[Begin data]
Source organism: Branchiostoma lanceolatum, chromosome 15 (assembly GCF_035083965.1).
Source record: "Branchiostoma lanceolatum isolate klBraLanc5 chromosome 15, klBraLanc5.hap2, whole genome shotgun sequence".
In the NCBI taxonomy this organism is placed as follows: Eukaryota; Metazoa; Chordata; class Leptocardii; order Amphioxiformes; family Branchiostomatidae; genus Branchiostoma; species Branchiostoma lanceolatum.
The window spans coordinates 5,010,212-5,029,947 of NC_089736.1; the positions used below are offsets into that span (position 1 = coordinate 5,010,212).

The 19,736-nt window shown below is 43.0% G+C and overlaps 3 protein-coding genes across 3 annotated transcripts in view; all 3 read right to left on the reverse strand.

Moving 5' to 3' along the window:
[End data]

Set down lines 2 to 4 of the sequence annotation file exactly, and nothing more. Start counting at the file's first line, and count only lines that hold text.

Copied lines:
Source record: "Branchiostoma lanceolatum isolate klBraLanc5 chromosome 15, klBraLanc5.hap2, whole genome shotgun sequence".
In the NCBI taxonomy this organism is placed as follows: Eukaryota; Metazoa; Chordata; class Leptocardii; order Amphioxiformes; family Branchiostomatidae; genus Branchiostoma; species Branchiostoma lanceolatum.
The window spans coordinates 5,010,212-5,029,947 of NC_089736.1; the positions used below are offsets into that span (position 1 = coordinate 5,010,212).